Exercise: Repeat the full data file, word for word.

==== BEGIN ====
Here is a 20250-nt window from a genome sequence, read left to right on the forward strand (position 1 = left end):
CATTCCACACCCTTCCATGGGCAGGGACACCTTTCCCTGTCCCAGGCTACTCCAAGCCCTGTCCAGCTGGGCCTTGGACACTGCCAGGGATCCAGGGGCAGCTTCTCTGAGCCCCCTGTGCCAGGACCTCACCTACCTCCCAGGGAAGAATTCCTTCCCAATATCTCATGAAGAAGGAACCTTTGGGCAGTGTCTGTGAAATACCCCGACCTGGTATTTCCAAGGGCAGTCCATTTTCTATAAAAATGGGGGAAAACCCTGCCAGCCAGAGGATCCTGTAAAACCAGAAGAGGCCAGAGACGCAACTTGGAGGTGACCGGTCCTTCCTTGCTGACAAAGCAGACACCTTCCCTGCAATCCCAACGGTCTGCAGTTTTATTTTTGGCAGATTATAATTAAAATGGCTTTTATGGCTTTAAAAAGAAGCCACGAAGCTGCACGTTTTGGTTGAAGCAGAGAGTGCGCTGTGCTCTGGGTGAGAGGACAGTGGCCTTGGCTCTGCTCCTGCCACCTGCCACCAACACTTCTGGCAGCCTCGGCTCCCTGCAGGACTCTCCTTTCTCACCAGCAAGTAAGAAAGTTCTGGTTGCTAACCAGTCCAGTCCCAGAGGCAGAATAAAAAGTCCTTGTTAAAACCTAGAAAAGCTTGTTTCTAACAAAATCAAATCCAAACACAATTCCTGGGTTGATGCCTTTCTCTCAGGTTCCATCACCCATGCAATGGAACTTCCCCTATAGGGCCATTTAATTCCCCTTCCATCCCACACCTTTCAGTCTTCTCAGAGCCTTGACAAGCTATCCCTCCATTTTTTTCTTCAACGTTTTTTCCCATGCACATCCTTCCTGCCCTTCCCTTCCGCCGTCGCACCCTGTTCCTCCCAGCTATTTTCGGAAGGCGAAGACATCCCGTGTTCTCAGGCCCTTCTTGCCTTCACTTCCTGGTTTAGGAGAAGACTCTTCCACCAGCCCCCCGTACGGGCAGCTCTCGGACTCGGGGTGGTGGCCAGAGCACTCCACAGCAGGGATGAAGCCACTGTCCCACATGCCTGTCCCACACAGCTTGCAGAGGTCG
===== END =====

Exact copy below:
Here is a 20250-nt window from a genome sequence, read left to right on the forward strand (position 1 = left end):
CATTCCACACCCTTCCATGGGCAGGGACACCTTTCCCTGTCCCAGGCTACTCCAAGCCCTGTCCAGCTGGGCCTTGGACACTGCCAGGGATCCAGGGGCAGCTTCTCTGAGCCCCCTGTGCCAGGACCTCACCTACCTCCCAGGGAAGAATTCCTTCCCAATATCTCATGAAGAAGGAACCTTTGGGCAGTGTCTGTGAAATACCCCGACCTGGTATTTCCAAGGGCAGTCCATTTTCTATAAAAATGGGGGAAAACCCTGCCAGCCAGAGGATCCTGTAAAACCAGAAGAGGCCAGAGACGCAACTTGGAGGTGACCGGTCCTTCCTTGCTGACAAAGCAGACACCTTCCCTGCAATCCCAACGGTCTGCAGTTTTATTTTTGGCAGATTATAATTAAAATGGCTTTTATGGCTTTAAAAAGAAGCCACGAAGCTGCACGTTTTGGTTGAAGCAGAGAGTGCGCTGTGCTCTGGGTGAGAGGACAGTGGCCTTGGCTCTGCTCCTGCCACCTGCCACCAACACTTCTGGCAGCCTCGGCTCCCTGCAGGACTCTCCTTTCTCACCAGCAAGTAAGAAAGTTCTGGTTGCTAACCAGTCCAGTCCCAGAGGCAGAATAAAAAGTCCTTGTTAAAACCTAGAAAAGCTTGTTTCTAACAAAATCAAATCCAAACACAATTCCTGGGTTGATGCCTTTCTCTCAGGTTCCATCACCCATGCAATGGAACTTCCCCTATAGGGCCATTTAATTCCCCTTCCATCCCACACCTTTCAGTCTTCTCAGAGCCTTGACAAGCTATCCCTCCATTTTTTTCTTCAACGTTTTTTCCCATGCACATCCTTCCTGCCCTTCCCTTCCGCCGTCGCACCCTGTTCCTCCCAGCTATTTTCGGAAGGCGAAGACATCCCGTGTTCTCAGGCCCTTCTTGCCTTCACTTCCTGGTTTAGGAGAAGACTCTTCCACCAGCCCCCCGTACGGGCAGCTCTCGGACTCGGGGTGGTGGCCAGAGCACTCCACAGCAGGGATGAAGCCACTGTCCCACATGCCTGTCCCACACAGCTTGCAGAGGTCG